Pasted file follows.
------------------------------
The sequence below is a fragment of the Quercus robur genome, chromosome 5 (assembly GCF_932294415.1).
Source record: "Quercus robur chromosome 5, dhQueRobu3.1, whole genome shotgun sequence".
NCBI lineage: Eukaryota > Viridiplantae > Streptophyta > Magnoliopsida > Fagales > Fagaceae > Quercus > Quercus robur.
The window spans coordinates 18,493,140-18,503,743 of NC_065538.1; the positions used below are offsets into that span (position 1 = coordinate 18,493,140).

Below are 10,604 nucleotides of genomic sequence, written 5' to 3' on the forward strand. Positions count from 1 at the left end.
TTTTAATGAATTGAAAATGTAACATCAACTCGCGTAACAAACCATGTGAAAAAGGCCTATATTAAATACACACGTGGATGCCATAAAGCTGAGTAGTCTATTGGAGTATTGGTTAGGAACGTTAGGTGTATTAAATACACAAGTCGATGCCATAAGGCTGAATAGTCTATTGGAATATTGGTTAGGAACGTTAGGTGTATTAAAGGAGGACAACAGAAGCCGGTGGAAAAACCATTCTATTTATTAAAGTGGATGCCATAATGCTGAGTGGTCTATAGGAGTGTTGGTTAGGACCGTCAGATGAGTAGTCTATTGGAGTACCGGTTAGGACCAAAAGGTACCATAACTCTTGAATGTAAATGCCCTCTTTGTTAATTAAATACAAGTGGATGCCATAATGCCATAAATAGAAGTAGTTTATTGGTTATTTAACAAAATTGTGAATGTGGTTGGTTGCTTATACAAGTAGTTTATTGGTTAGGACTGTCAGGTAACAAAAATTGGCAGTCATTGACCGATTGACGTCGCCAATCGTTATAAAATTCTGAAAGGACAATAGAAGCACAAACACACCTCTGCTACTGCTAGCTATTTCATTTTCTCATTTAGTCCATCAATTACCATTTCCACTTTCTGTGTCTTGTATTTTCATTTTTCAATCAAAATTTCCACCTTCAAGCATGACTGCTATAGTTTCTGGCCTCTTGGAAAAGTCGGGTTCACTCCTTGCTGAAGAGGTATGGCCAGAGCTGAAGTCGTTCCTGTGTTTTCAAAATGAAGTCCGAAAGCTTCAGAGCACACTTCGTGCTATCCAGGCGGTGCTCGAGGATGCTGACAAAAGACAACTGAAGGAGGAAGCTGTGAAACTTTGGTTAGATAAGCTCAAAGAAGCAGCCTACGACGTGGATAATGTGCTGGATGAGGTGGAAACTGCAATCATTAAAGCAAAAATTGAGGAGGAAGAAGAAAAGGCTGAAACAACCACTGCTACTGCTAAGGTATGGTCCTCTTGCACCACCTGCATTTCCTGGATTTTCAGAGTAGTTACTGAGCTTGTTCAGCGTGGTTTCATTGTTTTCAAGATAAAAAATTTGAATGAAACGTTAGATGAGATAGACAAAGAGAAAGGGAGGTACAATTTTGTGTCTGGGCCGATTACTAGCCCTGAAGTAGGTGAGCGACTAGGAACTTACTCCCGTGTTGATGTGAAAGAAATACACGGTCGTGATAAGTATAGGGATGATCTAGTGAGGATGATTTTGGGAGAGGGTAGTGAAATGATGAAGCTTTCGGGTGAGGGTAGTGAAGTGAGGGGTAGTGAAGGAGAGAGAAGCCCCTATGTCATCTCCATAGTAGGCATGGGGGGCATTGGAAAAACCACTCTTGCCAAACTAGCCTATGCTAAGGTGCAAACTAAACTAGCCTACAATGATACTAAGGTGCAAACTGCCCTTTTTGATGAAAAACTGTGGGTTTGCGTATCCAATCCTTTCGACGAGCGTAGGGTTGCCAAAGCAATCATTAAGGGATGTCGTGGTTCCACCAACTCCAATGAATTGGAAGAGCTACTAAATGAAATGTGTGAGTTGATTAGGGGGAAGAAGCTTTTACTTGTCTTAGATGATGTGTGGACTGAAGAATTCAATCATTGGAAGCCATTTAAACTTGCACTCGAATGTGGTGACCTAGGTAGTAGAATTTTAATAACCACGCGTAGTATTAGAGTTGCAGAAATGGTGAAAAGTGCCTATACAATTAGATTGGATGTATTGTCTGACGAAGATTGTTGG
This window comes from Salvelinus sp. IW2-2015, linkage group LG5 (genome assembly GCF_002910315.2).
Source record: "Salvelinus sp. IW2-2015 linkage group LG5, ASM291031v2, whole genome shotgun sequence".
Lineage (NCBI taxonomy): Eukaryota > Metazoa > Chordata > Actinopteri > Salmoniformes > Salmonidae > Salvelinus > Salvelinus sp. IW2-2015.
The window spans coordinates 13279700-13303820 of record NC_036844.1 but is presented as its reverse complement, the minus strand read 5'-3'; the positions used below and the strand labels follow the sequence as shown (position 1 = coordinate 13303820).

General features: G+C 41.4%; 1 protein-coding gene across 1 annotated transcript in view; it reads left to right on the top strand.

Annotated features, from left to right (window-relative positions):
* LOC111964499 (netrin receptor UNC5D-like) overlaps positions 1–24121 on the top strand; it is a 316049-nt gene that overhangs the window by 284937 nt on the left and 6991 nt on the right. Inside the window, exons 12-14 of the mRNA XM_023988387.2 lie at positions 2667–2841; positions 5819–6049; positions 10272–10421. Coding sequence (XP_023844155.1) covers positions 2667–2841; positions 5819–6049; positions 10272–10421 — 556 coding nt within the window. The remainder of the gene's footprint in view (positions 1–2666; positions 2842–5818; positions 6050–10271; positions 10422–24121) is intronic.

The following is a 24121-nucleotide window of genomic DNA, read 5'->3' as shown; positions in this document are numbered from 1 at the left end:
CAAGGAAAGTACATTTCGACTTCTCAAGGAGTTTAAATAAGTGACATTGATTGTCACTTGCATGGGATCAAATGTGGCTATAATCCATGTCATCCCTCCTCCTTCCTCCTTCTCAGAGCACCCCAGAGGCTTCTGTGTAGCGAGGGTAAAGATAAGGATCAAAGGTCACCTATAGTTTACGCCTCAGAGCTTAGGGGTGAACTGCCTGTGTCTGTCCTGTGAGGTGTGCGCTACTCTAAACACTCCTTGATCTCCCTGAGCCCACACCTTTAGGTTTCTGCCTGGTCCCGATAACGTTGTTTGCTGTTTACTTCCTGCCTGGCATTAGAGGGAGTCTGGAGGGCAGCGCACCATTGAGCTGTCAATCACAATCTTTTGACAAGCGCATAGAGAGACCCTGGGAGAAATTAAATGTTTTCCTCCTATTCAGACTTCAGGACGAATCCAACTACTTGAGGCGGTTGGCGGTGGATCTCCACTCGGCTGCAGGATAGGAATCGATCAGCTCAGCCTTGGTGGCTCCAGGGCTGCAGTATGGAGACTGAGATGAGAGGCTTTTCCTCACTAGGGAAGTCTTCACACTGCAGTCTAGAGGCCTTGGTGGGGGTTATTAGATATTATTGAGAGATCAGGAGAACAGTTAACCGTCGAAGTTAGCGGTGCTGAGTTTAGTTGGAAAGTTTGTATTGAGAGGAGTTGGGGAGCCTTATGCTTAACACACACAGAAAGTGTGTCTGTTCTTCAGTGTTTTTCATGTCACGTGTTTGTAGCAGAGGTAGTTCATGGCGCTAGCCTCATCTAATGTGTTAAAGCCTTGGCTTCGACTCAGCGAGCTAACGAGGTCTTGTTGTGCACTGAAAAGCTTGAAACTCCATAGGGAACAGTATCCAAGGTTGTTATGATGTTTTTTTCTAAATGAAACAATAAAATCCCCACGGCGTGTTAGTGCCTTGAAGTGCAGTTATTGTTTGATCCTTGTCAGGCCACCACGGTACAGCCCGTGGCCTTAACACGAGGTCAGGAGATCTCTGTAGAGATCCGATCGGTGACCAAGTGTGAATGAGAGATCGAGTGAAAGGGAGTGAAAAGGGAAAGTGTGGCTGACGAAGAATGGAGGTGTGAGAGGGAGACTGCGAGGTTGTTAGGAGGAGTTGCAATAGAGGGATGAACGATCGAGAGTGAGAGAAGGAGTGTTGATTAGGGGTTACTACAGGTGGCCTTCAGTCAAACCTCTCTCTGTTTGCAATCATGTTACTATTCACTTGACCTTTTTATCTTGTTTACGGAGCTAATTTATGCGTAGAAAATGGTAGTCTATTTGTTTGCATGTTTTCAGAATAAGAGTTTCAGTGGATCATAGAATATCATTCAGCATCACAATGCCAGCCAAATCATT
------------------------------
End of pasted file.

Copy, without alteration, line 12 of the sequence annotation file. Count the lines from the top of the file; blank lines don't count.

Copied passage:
Annotated features, from left to right (window-relative positions):